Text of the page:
The Healthcare Commission, England’s health watchdog, conducts an annual staff survey the results of the 2006 consultation were published last week. Among questions about levels of stress experienced, satisfaction with levels of hygiene, and violence at work, 128,000 members of staff were asked if they would be happy with the standards of care if they were patients in their own hospitals.
Overall, 39 per cent agreed that they would be happy with the standard of care provided in their trust if they were a patient, but 27 per cent disagreed. Curiously, 34 per cent of staff interviewed said that they did not have a view. Just under half the people interviewed said care of patients was their trust’s top priority, but 25 per cent said it was not. Staff were not asked what other priorities could be regarded as more important than the patients the NHS was meant to serve.
These figures raise serious doubts about the effectiveness of the government’s drive to create a patient-centred NHS.
As an unwilling, but regular customer of the NHS, I am happy to say that community-based services have kept me as healthy as I could be. I am always meaningfully involved in decisions about my healthcare. My experience of care in hospitals, on the other hand let’s just say that you need to be assertive, and in good physical condition to survive hospital treatment.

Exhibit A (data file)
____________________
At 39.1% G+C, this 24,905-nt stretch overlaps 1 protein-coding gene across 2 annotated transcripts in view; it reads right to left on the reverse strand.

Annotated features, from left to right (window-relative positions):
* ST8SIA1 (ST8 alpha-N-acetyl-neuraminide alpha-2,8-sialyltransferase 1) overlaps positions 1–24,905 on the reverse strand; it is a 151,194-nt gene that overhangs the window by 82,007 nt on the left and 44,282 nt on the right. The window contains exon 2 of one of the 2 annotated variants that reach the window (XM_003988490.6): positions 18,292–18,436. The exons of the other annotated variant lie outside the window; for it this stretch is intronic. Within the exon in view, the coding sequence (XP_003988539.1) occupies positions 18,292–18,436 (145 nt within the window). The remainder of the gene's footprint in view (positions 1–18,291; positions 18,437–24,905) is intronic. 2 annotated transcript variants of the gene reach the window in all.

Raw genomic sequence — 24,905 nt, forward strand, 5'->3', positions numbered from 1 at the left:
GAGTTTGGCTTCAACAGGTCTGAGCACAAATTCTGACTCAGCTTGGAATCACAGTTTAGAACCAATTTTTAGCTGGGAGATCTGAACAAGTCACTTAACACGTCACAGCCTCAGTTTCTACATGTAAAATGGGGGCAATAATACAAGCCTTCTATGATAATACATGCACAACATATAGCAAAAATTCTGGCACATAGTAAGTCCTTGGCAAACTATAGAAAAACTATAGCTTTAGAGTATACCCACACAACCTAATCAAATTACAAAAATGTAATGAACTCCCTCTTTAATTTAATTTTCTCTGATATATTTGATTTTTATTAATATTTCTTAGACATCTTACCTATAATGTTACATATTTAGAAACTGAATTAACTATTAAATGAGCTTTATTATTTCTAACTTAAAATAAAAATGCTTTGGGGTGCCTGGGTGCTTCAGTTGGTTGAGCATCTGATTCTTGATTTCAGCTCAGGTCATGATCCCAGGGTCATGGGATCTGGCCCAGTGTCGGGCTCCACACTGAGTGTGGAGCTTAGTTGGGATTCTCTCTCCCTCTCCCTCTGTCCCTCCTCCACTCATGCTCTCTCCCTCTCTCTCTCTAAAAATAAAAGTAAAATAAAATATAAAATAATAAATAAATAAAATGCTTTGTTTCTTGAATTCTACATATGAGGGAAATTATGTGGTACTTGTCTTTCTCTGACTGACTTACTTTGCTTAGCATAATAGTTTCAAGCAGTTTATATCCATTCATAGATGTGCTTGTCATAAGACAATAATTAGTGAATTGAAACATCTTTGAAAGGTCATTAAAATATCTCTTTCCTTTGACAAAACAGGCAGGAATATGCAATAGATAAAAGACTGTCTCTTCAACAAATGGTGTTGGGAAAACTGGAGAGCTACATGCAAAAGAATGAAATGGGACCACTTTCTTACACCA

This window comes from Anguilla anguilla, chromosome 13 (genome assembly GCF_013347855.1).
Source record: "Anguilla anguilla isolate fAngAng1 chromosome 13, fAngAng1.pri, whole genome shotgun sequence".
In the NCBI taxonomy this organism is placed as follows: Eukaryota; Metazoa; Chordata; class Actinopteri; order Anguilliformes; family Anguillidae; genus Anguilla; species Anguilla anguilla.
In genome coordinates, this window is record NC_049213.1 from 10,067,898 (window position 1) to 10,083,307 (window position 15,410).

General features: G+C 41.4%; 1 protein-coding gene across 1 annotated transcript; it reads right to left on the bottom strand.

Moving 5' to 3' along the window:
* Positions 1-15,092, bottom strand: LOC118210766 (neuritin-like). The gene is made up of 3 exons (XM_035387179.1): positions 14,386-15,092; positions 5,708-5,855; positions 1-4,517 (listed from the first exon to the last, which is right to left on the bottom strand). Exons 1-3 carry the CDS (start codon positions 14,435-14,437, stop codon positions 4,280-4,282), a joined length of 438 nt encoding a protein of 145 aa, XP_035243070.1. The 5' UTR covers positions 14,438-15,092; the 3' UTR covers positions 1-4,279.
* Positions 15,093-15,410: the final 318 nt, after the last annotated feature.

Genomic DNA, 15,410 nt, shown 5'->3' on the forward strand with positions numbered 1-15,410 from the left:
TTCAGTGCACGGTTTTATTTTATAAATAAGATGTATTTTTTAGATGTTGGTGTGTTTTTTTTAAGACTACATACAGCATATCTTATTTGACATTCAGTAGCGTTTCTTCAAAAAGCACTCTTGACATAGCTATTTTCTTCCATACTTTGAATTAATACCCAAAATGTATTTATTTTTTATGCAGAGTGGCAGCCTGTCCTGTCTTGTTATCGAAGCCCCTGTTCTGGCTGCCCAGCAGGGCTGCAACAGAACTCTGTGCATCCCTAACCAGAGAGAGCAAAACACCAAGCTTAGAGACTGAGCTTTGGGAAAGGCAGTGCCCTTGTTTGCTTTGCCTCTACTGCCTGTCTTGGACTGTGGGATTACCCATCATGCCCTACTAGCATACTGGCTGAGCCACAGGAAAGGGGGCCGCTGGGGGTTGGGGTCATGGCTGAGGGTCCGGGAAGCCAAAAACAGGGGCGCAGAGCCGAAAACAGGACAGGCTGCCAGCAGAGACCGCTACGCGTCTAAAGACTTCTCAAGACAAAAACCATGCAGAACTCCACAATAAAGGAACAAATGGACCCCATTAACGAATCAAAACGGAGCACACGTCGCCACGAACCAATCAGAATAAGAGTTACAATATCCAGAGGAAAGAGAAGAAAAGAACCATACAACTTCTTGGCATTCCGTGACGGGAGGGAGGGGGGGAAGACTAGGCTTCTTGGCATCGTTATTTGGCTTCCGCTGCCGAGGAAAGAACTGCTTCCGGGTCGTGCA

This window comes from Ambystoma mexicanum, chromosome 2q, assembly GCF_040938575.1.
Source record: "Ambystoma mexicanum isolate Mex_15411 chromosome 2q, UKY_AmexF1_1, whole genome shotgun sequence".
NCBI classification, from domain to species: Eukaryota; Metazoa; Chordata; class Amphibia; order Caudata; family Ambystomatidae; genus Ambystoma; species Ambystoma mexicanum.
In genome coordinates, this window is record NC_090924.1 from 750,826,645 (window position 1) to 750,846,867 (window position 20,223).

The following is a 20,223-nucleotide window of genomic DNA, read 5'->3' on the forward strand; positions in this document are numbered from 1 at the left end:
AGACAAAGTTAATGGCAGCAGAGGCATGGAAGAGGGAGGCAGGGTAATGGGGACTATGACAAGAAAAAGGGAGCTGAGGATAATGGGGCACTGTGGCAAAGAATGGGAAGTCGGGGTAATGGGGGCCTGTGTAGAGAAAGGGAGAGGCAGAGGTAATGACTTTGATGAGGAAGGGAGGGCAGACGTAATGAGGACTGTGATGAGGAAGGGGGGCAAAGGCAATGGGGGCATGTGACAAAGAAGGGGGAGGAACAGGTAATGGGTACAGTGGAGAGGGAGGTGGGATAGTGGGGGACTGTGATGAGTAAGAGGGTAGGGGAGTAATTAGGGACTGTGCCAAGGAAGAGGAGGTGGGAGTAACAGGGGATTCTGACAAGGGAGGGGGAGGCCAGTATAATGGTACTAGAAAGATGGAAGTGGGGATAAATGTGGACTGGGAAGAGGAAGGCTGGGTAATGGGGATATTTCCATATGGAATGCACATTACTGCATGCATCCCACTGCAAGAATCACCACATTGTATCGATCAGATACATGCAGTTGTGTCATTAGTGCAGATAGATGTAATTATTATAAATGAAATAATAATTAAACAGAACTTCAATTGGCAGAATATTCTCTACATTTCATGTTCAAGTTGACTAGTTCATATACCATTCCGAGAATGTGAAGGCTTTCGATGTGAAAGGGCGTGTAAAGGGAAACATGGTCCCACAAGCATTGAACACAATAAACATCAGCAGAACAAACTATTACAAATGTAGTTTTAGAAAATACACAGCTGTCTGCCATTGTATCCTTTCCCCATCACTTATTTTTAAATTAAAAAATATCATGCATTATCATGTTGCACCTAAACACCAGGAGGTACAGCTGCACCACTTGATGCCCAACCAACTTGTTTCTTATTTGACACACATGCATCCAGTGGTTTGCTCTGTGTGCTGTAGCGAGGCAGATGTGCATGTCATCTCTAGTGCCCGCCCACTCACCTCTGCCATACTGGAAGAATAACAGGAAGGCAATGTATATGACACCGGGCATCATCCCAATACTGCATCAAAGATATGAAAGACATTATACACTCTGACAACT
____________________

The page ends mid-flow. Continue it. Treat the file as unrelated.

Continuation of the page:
Social care claims that it strives to be person-centred. I wonder what the results would be if social workers were asked if they would be happy with the standards of care their services provided, if they needed to use them?
People who aren’t in the caring professions have high expectations. A King’s Fund-sponsored survey in 2005 (Looking Forward to Care in Old Age – Expectations of the Next Generation) asked 50-year-olds in London about their expectations of the kind of help they would get in old age. Almost all of them thought that they would be entitled to a greater degree of support to remain independent than is actually provided to our current generation of older people.